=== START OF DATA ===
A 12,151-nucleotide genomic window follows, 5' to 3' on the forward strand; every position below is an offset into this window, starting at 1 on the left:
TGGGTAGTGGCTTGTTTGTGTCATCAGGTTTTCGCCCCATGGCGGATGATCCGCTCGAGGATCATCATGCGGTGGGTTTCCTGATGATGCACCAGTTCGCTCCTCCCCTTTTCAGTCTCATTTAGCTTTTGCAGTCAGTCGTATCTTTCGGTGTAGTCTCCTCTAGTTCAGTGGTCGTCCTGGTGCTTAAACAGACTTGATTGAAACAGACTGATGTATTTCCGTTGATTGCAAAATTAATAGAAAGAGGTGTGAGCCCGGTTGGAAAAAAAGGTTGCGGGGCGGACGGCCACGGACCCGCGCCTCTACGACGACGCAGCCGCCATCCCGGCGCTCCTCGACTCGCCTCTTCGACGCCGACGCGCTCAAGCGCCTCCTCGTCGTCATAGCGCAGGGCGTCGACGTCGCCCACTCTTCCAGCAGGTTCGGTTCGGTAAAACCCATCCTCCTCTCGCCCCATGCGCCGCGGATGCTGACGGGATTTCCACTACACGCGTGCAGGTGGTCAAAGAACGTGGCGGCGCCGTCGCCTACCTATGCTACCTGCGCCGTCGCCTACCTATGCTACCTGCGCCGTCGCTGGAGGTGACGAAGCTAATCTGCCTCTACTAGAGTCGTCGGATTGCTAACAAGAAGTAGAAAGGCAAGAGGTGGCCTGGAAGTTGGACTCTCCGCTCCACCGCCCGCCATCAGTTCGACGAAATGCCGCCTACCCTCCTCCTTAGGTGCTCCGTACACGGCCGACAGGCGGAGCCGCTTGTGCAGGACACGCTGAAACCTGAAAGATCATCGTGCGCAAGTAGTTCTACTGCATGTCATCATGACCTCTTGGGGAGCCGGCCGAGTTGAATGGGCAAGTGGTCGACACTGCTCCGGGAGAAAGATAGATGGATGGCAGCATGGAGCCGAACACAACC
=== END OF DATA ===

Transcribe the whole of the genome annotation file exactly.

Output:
A 12,151-nucleotide genomic window follows, 5' to 3' on the forward strand; every position below is an offset into this window, starting at 1 on the left:
TGGGTAGTGGCTTGTTTGTGTCATCAGGTTTTCGCCCCATGGCGGATGATCCGCTCGAGGATCATCATGCGGTGGGTTTCCTGATGATGCACCAGTTCGCTCCTCCCCTTTTCAGTCTCATTTAGCTTTTGCAGTCAGTCGTATCTTTCGGTGTAGTCTCCTCTAGTTCAGTGGTCGTCCTGGTGCTTAAACAGACTTGATTGAAACAGACTGATGTATTTCCGTTGATTGCAAAATTAATAGAAAGAGGTGTGAGCCCGGTTGGAAAAAAAGGTTGCGGGGCGGACGGCCACGGACCCGCGCCTCTACGACGACGCAGCCGCCATCCCGGCGCTCCTCGACTCGCCTCTTCGACGCCGACGCGCTCAAGCGCCTCCTCGTCGTCATAGCGCAGGGCGTCGACGTCGCCCACTCTTCCAGCAGGTTCGGTTCGGTAAAACCCATCCTCCTCTCGCCCCATGCGCCGCGGATGCTGACGGGATTTCCACTACACGCGTGCAGGTGGTCAAAGAACGTGGCGGCGCCGTCGCCTACCTATGCTACCTGCGCCGTCGCCTACCTATGCTACCTGCGCCGTCGCTGGAGGTGACGAAGCTAATCTGCCTCTACTAGAGTCGTCGGATTGCTAACAAGAAGTAGAAAGGCAAGAGGTGGCCTGGAAGTTGGACTCTCCGCTCCACCGCCCGCCATCAGTTCGACGAAATGCCGCCTACCCTCCTCCTTAGGTGCTCCGTACACGGCCGACAGGCGGAGCCGCTTGTGCAGGACACGCTGAAACCTGAAAGATCATCGTGCGCAAGTAGTTCTACTGCATGTCATCATGACCTCTTGGGGAGCCGGCCGAGTTGAATGGGCAAGTGGTCGACACTGCTCCGGGAGAAAGATAGATGGATGGCAGCATGGAGCCGAACACAACC